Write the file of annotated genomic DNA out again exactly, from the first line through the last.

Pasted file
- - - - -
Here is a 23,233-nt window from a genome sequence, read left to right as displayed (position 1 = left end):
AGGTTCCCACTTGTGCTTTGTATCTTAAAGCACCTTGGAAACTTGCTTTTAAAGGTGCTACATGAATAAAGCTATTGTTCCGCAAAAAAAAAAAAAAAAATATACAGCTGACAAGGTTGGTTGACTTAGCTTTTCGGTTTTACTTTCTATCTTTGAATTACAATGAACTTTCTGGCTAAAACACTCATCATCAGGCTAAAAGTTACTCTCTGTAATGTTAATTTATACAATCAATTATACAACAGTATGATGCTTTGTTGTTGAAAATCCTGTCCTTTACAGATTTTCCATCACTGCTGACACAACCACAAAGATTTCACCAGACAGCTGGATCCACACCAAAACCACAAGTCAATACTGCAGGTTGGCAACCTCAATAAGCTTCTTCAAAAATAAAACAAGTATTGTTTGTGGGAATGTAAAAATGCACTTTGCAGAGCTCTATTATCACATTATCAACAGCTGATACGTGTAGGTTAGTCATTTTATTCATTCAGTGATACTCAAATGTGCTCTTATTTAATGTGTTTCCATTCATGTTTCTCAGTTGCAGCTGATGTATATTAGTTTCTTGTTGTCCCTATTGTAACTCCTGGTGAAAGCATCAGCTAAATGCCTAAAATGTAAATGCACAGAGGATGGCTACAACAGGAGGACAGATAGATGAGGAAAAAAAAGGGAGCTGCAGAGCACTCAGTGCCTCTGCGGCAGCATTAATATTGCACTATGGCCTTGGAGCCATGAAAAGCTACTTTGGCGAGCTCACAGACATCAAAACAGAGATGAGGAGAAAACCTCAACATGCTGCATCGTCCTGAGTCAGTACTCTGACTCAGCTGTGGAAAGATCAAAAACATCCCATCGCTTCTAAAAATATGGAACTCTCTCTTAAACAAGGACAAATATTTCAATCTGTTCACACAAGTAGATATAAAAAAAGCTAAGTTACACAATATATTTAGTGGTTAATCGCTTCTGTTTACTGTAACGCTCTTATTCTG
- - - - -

Here is a 23,233-nt window from a genome sequence, read left to right as displayed (position 1 = left end):
AGGTTCCCACTTGTGCTTTGTATCTTAAAGCACCTTGGAAACTTGCTTTTAAAGGTGCTACATGAATAAAGCTATTGTTCCGCAAAAAAAAAAAAAAAAATATACAGCTGACAAGGTTGGTTGACTTAGCTTTTCGGTTTTACTTTCTATCTTTGAATTACAATGAACTTTCTGGCTAAAACACTCATCATCAGGCTAAAAGTTACTCTCTGTAATGTTAATTTATACAATCAATTATACAACAGTATGATGCTTTGTTGTTGAAAATCCTGTCCTTTACAGATTTTCCATCACTGCTGACACAACCACAAAGATTTCACCAGACAGCTGGATCCACACCAAAACCACAAGTCAATACTGCAGGTTGGCAACCTCAATAAGCTTCTTCAAAAATAAAACAAGTATTGTTTGTGGGAATGTAAAAATGCACTTTGCAGAGCTCTATTATCACATTATCAACAGCTGATACGTGTAGGTTAGTCATTTTATTCATTCAGTGATACTCAAATGTGCTCTTATTTAATGTGTTTCCATTCATGTTTCTCAGTTGCAGCTGATGTATATTAGTTTCTTGTTGTCCCTATTGTAACTCCTGGTGAAAGCATCAGCTAAATGCCTAAAATGTAAATGCACAGAGGATGGCTACAACAGGAGGACAGATAGATGAGGAAAAAAAAGGGAGCTGCAGAGCACTCAGTGCCTCTGCGGCAGCATTAATATTGCACTATGGCCTTGGAGCCATGAAAAGCTACTTTGGCGAGCTCACAGACATCAAAACAGAGATGAGGAGAAAACCTCAACATGCTGCATCGTCCTGAGTCAGTACTCTGACTCAGCTGTGGAAAGATCAAAAACATCCCATCGCTTCTAAAAATATGGAACTCTCTCTTAAACAAGGACAAATATTTCAATCTGTTCACACAAGTAGATATAAAAAAAGCTAAGTTACACAATATATTTAGTGGTTAATCGCTTCTGTTTACTGTAACGCTCTTATTCTG